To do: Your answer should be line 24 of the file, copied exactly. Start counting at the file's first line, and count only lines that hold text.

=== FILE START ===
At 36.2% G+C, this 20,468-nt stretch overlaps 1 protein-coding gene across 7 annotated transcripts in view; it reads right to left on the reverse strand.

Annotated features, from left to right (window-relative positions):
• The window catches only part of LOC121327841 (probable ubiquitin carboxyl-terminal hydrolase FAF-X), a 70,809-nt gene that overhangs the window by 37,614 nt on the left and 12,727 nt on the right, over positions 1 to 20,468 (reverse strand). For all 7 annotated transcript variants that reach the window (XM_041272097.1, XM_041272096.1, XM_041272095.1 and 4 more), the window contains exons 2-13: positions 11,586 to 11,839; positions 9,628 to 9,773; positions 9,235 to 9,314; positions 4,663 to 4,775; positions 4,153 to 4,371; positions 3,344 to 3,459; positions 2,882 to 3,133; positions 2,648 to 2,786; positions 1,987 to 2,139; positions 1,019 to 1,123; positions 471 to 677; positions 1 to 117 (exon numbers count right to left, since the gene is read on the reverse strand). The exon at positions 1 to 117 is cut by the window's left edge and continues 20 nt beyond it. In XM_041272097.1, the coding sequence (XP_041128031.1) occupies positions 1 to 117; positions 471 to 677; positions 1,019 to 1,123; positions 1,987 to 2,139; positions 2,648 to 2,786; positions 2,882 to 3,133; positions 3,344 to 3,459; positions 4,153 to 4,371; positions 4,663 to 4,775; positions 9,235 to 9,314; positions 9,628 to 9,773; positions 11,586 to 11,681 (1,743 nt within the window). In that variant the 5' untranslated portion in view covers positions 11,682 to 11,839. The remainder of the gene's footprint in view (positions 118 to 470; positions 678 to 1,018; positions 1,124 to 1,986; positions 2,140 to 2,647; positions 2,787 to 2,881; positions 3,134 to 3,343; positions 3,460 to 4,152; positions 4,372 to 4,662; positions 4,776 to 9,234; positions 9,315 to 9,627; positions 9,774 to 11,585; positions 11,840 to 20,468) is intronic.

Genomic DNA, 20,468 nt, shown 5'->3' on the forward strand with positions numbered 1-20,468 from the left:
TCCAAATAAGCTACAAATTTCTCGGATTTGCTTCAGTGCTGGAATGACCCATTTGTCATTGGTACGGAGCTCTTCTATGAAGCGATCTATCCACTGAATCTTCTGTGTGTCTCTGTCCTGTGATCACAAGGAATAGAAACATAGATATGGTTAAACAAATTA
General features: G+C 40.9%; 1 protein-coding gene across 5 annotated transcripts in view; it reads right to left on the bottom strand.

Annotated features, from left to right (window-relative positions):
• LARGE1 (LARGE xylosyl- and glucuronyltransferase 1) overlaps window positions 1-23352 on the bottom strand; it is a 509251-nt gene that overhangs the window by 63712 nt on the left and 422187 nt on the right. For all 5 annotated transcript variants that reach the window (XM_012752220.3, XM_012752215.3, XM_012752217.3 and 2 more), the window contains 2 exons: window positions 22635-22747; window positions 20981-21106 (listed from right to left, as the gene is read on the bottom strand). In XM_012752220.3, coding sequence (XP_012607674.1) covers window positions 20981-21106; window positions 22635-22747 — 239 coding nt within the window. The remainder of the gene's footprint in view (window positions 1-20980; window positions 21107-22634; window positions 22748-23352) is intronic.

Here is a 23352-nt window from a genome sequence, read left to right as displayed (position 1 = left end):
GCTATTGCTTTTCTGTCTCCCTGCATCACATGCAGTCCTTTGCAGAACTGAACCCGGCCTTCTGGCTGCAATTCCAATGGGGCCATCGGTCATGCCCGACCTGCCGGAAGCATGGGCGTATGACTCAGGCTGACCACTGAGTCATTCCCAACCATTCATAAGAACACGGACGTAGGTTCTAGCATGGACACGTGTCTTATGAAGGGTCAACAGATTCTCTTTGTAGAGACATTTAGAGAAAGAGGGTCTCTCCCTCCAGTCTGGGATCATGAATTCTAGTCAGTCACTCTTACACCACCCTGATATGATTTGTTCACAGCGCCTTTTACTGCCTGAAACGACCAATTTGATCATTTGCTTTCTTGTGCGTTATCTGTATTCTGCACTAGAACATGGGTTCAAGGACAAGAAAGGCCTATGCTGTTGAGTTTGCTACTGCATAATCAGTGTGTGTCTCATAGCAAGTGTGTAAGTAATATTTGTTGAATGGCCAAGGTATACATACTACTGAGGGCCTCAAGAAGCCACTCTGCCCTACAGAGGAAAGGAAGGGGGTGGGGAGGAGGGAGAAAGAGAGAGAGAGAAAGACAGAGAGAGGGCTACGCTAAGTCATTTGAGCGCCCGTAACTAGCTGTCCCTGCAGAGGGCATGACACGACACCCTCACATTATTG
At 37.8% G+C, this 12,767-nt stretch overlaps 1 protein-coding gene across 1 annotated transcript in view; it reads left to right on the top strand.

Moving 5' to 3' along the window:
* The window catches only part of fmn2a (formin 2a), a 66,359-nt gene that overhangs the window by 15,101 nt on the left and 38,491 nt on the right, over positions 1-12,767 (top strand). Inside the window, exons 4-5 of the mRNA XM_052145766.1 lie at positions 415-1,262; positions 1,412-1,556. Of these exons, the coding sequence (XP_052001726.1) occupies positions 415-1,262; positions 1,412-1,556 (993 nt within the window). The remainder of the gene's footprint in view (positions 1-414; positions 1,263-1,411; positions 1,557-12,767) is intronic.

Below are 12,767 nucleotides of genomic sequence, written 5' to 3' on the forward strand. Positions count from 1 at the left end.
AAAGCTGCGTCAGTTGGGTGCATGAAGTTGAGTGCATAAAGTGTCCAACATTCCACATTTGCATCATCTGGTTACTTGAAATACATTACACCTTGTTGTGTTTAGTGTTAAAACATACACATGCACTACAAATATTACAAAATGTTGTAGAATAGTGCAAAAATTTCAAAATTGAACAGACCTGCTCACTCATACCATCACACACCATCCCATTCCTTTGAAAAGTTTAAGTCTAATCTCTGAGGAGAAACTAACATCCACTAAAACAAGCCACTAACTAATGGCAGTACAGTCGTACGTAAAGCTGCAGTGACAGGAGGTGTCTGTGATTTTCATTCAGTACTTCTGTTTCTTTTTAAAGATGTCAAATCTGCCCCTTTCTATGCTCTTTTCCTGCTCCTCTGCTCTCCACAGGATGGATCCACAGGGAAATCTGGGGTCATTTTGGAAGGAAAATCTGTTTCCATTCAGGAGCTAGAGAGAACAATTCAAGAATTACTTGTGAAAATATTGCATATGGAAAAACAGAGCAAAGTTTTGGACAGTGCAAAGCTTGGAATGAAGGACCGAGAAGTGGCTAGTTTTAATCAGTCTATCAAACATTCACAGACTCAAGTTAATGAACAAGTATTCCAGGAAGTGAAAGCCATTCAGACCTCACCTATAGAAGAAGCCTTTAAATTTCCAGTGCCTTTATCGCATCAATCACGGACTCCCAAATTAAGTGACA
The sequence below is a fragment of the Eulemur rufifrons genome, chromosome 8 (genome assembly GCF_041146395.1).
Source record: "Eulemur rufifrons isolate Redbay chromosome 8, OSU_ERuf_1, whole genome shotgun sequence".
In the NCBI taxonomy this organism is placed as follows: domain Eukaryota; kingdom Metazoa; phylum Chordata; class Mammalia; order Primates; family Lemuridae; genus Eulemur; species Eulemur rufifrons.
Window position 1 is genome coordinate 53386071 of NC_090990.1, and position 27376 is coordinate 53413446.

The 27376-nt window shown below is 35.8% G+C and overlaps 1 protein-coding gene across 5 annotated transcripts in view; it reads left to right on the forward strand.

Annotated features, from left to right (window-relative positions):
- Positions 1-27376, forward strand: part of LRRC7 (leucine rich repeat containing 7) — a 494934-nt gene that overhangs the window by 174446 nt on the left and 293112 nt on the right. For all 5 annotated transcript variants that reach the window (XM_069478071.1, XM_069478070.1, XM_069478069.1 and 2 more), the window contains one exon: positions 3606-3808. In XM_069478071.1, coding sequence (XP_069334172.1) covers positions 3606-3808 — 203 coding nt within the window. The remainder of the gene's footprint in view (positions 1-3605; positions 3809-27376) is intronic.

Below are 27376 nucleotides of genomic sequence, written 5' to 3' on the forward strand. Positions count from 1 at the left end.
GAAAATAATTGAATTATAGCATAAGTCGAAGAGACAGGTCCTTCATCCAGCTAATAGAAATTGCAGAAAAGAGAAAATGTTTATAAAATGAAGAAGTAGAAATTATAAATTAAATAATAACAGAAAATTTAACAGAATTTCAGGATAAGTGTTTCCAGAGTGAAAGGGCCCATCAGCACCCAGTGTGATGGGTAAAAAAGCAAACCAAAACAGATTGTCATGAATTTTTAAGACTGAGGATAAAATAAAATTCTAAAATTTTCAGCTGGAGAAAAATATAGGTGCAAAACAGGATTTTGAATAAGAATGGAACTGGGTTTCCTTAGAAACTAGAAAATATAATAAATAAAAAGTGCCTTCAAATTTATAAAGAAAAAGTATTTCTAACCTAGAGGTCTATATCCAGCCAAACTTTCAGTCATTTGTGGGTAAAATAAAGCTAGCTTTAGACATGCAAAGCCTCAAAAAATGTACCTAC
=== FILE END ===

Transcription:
GAAAATAATTGAATTATAGCATAAGTCGAAGAGACAGGTCCTTCATCCAGCTAATAGAAATTGCAGAAAAGAGAAAATGTTTATAAAATGAAGAAGTAGAAATTATAAATTAAATAATAACAGAAAATTTAACAGAATTTCAGGATAAGTGTTTCCAGAGTGAAAGGGCCCATCAGCACCCAGTGTGATGGGTAAAAAAGCAAACCAAAACAGATTGTCATGAATTTTTAAGACTGAGGATAAAATAAAATTCTAAAATTTTCAGCTGGAGAAAAATATAGGTGCAAAACAGGATTTTGAATAAGAATGGAACTGGGTTTCCTTAGAAACTAGAAAATATAATAAATAAAAAGTGCCTTCAAATTTATAAAGAAAAAGTATTTCTAACCTAGAGGTCTATATCCAGCCAAACTTTCAGTCATTTGTGGGTAAAATAAAGCTAGCTTTAGACATGCAAAGCCTCAAAAAATGTACCTAC